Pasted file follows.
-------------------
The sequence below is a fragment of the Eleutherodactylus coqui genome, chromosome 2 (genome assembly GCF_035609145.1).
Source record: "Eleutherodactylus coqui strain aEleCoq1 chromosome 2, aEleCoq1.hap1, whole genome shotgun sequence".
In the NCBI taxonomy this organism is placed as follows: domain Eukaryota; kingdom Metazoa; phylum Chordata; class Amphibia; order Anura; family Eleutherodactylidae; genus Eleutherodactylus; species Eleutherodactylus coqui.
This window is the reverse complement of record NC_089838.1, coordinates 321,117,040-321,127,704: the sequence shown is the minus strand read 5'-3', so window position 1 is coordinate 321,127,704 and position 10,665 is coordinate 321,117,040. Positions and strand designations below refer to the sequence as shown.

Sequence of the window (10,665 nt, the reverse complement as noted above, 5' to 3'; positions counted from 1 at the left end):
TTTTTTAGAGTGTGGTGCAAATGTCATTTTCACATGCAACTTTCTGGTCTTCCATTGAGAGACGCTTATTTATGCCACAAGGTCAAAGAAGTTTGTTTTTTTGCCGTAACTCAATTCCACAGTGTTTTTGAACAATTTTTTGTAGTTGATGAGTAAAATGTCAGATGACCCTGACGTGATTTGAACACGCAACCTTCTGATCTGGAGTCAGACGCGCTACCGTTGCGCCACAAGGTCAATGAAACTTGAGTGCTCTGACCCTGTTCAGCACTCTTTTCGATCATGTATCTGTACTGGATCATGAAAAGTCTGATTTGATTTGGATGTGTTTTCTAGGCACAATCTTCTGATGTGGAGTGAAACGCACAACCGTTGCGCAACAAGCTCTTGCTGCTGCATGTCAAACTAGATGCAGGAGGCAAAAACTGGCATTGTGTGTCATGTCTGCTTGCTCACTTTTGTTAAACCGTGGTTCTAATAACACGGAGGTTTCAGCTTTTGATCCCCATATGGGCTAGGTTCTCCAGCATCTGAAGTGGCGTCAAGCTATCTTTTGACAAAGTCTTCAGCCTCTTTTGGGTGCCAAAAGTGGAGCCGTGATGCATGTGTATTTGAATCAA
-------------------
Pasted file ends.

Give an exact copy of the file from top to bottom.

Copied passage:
The sequence below is a fragment of the Eleutherodactylus coqui genome, chromosome 2 (genome assembly GCF_035609145.1).
Source record: "Eleutherodactylus coqui strain aEleCoq1 chromosome 2, aEleCoq1.hap1, whole genome shotgun sequence".
In the NCBI taxonomy this organism is placed as follows: domain Eukaryota; kingdom Metazoa; phylum Chordata; class Amphibia; order Anura; family Eleutherodactylidae; genus Eleutherodactylus; species Eleutherodactylus coqui.
This window is the reverse complement of record NC_089838.1, coordinates 321,117,040-321,127,704: the sequence shown is the minus strand read 5'-3', so window position 1 is coordinate 321,127,704 and position 10,665 is coordinate 321,117,040. Positions and strand designations below refer to the sequence as shown.

Sequence of the window (10,665 nt, the reverse complement as noted above, 5' to 3'; positions counted from 1 at the left end):
TTTTTTAGAGTGTGGTGCAAATGTCATTTTCACATGCAACTTTCTGGTCTTCCATTGAGAGACGCTTATTTATGCCACAAGGTCAAAGAAGTTTGTTTTTTTGCCGTAACTCAATTCCACAGTGTTTTTGAACAATTTTTTGTAGTTGATGAGTAAAATGTCAGATGACCCTGACGTGATTTGAACACGCAACCTTCTGATCTGGAGTCAGACGCGCTACCGTTGCGCCACAAGGTCAATGAAACTTGAGTGCTCTGACCCTGTTCAGCACTCTTTTCGATCATGTATCTGTACTGGATCATGAAAAGTCTGATTTGATTTGGATGTGTTTTCTAGGCACAATCTTCTGATGTGGAGTGAAACGCACAACCGTTGCGCAACAAGCTCTTGCTGCTGCATGTCAAACTAGATGCAGGAGGCAAAAACTGGCATTGTGTGTCATGTCTGCTTGCTCACTTTTGTTAAACCGTGGTTCTAATAACACGGAGGTTTCAGCTTTTGATCCCCATATGGGCTAGGTTCTCCAGCATCTGAAGTGGCGTCAAGCTATCTTTTGACAAAGTCTTCAGCCTCTTTTGGGTGCCAAAAGTGGAGCCGTGATGCATGTGTATTTGAATCAA